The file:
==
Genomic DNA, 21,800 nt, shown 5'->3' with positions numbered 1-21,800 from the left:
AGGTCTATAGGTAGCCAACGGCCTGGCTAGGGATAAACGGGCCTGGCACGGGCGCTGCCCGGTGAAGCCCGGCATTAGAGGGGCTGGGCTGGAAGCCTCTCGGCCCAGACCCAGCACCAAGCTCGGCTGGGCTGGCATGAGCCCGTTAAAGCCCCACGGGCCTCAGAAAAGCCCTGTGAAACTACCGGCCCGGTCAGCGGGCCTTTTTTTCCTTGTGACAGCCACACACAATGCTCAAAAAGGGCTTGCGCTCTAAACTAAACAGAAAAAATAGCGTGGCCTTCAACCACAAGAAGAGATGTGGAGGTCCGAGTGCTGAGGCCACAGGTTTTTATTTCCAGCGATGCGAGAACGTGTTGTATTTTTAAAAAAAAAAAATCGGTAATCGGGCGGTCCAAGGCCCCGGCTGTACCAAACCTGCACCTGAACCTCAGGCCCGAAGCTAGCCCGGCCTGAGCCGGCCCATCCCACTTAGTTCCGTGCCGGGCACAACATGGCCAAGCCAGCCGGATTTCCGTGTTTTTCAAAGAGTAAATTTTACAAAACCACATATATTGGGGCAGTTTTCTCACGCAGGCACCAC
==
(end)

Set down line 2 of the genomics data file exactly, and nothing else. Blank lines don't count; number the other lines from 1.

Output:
AGGTCTATAGGTAGCCAACGGCCTGGCTAGGGATAAACGGGCCTGGCACGGGCGCTGCCCGGTGAAGCCCGGCATTAGAGGGGCTGGGCTGGAAGCCTCTCGGCCCAGACCCAGCACCAAGCTCGGCTGGGCTGGCATGAGCCCGTTAAAGCCCCACGGGCCTCAGAAAAGCCCTGTGAAACTACCGGCCCGGTCAGCGGGCCTTTTTTTCCTTGTGACAGCCACACACAATGCTCAAAAAGGGCTTGCGCTCTAAACTAAACAGAAAAAATAGCGTGGCCTTCAACCACAAGAAGAGATGTGGAGGTCCGAGTGCTGAGGCCACAGGTTTTTATTTCCAGCGATGCGAGAACGTGTTGTATTTTTAAAAAAAAAAAATCGGTAATCGGGCGGTCCAAGGCCCCGGCTGTACCAAACCTGCACCTGAACCTCAGGCCCGAAGCTAGCCCGGCCTGAGCCGGCCCATCCCACTTAGTTCCGTGCCGGGCACAACATGGCCAAGCCAGCCGGATTTCCGTGTTTTTCAAAGAGTAAATTTTACAAAACCACATATATTGGGGCAGTTTTCTCACGCAGGCACCAC